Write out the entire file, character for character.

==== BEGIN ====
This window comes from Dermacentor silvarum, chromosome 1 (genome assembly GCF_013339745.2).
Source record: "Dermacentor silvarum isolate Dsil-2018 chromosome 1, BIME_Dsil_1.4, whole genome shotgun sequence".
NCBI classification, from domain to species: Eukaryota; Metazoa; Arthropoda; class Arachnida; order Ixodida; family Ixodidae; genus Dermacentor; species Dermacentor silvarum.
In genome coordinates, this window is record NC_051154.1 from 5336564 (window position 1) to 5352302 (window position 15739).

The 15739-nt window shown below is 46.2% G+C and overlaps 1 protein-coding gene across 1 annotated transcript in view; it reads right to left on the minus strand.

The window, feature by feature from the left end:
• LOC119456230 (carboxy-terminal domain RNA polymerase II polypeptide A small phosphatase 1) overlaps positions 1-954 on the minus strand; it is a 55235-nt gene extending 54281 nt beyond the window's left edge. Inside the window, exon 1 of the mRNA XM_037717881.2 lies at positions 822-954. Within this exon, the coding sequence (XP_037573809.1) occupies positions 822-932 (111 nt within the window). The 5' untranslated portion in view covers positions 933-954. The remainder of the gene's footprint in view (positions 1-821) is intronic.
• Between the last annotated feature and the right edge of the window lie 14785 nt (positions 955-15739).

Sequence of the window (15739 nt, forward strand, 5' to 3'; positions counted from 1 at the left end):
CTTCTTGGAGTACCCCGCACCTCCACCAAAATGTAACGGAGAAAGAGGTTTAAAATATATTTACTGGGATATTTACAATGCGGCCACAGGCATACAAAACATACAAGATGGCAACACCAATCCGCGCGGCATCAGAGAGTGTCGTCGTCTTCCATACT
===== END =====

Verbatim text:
This window comes from Dermacentor silvarum, chromosome 1 (genome assembly GCF_013339745.2).
Source record: "Dermacentor silvarum isolate Dsil-2018 chromosome 1, BIME_Dsil_1.4, whole genome shotgun sequence".
NCBI classification, from domain to species: Eukaryota; Metazoa; Arthropoda; class Arachnida; order Ixodida; family Ixodidae; genus Dermacentor; species Dermacentor silvarum.
In genome coordinates, this window is record NC_051154.1 from 5336564 (window position 1) to 5352302 (window position 15739).

The 15739-nt window shown below is 46.2% G+C and overlaps 1 protein-coding gene across 1 annotated transcript in view; it reads right to left on the minus strand.

The window, feature by feature from the left end:
• LOC119456230 (carboxy-terminal domain RNA polymerase II polypeptide A small phosphatase 1) overlaps positions 1-954 on the minus strand; it is a 55235-nt gene extending 54281 nt beyond the window's left edge. Inside the window, exon 1 of the mRNA XM_037717881.2 lies at positions 822-954. Within this exon, the coding sequence (XP_037573809.1) occupies positions 822-932 (111 nt within the window). The 5' untranslated portion in view covers positions 933-954. The remainder of the gene's footprint in view (positions 1-821) is intronic.
• Between the last annotated feature and the right edge of the window lie 14785 nt (positions 955-15739).

Sequence of the window (15739 nt, forward strand, 5' to 3'; positions counted from 1 at the left end):
CTTCTTGGAGTACCCCGCACCTCCACCAAAATGTAACGGAGAAAGAGGTTTAAAATATATTTACTGGGATATTTACAATGCGGCCACAGGCATACAAAACATACAAGATGGCAACACCAATCCGCGCGGCATCAGAGAGTGTCGTCGTCTTCCATACT